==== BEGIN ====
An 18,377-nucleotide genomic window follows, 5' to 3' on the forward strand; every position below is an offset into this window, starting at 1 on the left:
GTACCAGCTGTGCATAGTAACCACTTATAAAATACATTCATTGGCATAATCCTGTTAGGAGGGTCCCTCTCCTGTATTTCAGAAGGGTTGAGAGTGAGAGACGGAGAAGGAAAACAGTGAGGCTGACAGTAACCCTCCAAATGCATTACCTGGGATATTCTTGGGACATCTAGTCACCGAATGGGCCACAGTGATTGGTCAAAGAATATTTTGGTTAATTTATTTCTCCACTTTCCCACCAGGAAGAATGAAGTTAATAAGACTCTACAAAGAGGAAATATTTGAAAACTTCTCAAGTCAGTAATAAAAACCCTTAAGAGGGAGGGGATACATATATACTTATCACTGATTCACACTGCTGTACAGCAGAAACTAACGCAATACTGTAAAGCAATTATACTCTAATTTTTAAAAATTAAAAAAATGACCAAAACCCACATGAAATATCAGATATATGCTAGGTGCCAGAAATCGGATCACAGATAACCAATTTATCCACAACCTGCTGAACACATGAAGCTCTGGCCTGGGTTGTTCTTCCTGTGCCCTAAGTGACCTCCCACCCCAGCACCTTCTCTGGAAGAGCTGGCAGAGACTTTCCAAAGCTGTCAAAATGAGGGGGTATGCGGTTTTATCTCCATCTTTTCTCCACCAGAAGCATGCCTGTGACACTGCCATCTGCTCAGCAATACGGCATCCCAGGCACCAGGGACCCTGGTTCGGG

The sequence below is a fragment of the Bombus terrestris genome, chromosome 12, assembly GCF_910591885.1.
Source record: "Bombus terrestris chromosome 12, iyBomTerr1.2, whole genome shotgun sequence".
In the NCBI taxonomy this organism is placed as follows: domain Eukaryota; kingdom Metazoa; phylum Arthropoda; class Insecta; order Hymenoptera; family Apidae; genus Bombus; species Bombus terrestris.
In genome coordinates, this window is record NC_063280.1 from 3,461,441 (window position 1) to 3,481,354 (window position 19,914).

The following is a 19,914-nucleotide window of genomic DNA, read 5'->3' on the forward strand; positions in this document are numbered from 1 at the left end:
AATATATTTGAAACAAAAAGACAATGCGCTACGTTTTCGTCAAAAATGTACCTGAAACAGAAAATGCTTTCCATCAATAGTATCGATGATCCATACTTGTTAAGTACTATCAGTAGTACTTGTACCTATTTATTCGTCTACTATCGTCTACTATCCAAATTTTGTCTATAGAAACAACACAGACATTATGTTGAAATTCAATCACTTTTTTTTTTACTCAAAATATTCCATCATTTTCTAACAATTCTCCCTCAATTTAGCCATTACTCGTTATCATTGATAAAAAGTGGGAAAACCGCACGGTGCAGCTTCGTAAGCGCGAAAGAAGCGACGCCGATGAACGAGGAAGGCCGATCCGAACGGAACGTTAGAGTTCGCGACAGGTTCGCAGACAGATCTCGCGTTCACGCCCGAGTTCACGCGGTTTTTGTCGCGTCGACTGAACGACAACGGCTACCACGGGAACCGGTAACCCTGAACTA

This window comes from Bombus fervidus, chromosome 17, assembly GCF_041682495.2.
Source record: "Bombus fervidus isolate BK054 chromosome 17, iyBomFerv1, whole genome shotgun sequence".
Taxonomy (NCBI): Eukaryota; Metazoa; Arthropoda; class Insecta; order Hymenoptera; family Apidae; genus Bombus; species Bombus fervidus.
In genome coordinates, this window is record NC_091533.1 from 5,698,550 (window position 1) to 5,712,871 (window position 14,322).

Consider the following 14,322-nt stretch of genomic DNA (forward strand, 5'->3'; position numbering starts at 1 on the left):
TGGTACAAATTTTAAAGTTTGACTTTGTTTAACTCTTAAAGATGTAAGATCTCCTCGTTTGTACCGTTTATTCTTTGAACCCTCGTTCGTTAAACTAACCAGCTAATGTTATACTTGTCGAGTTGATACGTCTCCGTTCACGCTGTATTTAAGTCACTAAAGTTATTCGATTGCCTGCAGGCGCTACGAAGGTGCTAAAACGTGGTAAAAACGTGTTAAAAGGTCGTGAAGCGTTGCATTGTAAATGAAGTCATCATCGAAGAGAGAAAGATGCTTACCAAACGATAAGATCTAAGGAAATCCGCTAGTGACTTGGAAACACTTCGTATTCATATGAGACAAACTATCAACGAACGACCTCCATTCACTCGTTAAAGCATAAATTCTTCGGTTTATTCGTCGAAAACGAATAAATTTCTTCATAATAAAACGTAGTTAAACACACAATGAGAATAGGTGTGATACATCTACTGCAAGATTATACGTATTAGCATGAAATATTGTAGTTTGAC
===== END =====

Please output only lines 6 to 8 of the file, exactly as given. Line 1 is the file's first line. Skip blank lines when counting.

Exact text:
In genome coordinates, this window is record NC_063280.1 from 3,461,441 (window position 1) to 3,481,354 (window position 19,914).

The following is a 19,914-nucleotide window of genomic DNA, read 5'->3' on the forward strand; positions in this document are numbered from 1 at the left end:
AATATATTTGAAACAAAAAGACAATGCGCTACGTTTTCGTCAAAAATGTACCTGAAACAGAAAATGCTTTCCATCAATAGTATCGATGATCCATACTTGTTAAGTACTATCAGTAGTACTTGTACCTATTTATTCGTCTACTATCGTCTACTATCCAAATTTTGTCTATAGAAACAACACAGACATTATGTTGAAATTCAATCACTTTTTTTTTTACTCAAAATATTCCATCATTTTCTAACAATTCTCCCTCAATTTAGCCATTACTCGTTATCATTGATAAAAAGTGGGAAAACCGCACGGTGCAGCTTCGTAAGCGCGAAAGAAGCGACGCCGATGAACGAGGAAGGCCGATCCGAACGGAACGTTAGAGTTCGCGACAGGTTCGCAGACAGATCTCGCGTTCACGCCCGAGTTCACGCGGTTTTTGTCGCGTCGACTGAACGACAACGGCTACCACGGGAACCGGTAACCCTGAACTA